Providing written feedback on students’ writing is one of the most important—and time-consuming—parts of any instructor’s job (Grearson, 2002). But even the most thorough, helpful feedback can fall flat if it’s delivered in the wrong tone. Feedback written in a productive tone is more likely to be understood, appreciated, and acted upon, whereas the wrong tone can prevent students from hearing and implementing your guidance (Fink, 2013; Gottschalk & Hjortshoj, 2004; Rupiper Taggart & Laughlin, 2017). Particularly harsh comments can demoralize students, dissuade them from further writing experiences, and even haunt them years later (Ferris, 2018). What exactly is the “right” tone? The precise tone you want to convey depends on various factors—including your relationship with your students, the level of students involved, the length and type of assignment, the point in the semester, and your personality. But, generally speaking, students tend to respond best to feedback that’s candid, empathetic, supportive, encouraging, constructive, and respectful (Enquist, 1996; Fink, 2013; Gottschalk & Hjortshoj, 2004). By contrast, students respond worse to feedback that’s interpreted as sarcastic, cruel, accusatory, condescending, disrespectful, pessimistic, or patronizing (Enquist, 1999; Rupiper Taggart & Laughlin, 2017). Fortunately, there are many strategies to help you strike the right tone in your writing feedback.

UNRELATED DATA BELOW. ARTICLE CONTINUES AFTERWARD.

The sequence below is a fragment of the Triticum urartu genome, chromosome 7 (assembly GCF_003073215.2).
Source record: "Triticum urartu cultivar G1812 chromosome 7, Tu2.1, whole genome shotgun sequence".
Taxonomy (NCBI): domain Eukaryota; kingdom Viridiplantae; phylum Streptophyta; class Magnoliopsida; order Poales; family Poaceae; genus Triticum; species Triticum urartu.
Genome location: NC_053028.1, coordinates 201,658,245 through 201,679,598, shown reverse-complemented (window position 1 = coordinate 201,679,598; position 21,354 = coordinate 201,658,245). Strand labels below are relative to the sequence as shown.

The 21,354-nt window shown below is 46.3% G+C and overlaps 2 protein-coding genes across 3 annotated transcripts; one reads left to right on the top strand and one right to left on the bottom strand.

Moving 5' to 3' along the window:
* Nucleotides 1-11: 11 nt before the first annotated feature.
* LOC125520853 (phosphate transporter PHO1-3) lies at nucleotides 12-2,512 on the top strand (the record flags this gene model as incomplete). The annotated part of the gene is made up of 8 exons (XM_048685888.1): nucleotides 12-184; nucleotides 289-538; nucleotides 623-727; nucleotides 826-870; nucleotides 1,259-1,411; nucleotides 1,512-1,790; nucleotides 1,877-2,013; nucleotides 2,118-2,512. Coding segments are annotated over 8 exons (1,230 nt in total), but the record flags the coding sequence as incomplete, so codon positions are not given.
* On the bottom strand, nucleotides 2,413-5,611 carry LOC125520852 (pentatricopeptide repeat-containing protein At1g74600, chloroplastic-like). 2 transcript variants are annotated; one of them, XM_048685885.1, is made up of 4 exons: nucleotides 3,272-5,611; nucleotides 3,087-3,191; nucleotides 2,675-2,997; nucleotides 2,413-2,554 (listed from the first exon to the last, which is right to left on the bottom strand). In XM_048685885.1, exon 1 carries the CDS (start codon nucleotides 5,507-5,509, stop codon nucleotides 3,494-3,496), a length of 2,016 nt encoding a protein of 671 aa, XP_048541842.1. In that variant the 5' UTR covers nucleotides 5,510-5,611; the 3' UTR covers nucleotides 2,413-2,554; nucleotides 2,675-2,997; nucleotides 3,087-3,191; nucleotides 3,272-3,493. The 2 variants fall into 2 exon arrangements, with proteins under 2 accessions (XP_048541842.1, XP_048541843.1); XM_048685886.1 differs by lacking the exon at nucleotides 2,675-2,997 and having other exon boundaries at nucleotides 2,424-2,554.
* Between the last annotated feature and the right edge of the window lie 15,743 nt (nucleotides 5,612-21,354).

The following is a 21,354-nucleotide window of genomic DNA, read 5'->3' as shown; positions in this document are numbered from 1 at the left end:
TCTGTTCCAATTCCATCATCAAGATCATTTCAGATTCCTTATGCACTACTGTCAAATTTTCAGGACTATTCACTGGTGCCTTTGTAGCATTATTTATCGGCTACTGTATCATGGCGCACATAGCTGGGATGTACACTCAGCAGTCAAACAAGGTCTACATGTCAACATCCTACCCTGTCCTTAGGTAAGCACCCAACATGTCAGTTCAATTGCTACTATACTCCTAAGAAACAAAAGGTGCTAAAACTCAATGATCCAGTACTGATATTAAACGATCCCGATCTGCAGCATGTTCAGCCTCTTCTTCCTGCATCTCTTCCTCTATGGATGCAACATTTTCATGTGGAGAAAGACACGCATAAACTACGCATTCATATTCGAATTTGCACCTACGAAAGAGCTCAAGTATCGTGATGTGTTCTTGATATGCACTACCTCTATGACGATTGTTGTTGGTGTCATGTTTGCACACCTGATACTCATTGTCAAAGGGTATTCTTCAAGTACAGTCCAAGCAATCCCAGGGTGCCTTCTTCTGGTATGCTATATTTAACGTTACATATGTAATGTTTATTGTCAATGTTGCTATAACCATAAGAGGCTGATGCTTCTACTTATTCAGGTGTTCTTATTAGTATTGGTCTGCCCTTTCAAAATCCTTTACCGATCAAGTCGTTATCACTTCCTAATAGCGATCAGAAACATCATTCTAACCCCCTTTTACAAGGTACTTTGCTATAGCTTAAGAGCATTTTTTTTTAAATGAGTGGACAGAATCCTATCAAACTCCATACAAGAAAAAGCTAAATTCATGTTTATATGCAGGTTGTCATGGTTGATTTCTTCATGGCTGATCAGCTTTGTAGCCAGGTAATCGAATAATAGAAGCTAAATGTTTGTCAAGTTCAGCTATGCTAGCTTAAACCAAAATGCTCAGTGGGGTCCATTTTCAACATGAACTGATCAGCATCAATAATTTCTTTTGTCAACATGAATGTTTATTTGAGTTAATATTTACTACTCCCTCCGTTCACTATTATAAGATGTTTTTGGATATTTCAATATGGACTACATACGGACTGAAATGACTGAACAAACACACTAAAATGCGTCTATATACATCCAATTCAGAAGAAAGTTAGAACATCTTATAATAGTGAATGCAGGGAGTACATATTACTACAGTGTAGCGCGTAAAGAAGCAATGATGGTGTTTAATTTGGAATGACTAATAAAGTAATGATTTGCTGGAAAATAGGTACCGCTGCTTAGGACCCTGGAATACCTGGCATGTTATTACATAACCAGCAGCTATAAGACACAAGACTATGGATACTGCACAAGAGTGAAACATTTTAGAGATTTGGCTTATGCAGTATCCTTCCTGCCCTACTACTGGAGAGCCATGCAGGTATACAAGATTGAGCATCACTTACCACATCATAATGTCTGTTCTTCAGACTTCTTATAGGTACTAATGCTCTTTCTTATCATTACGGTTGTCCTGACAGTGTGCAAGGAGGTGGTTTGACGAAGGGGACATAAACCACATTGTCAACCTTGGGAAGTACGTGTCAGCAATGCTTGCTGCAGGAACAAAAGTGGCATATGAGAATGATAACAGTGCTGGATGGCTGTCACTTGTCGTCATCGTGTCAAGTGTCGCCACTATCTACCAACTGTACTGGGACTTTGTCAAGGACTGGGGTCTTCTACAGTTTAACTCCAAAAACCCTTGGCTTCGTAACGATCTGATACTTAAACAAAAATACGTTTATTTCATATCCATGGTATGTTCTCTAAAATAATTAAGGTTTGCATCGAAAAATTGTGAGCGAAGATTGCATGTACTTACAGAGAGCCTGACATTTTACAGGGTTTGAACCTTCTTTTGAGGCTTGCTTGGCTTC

Joe Fore, Striking the Right Tone in Written Feedback, UVA Center for Teaching Excellence (2021).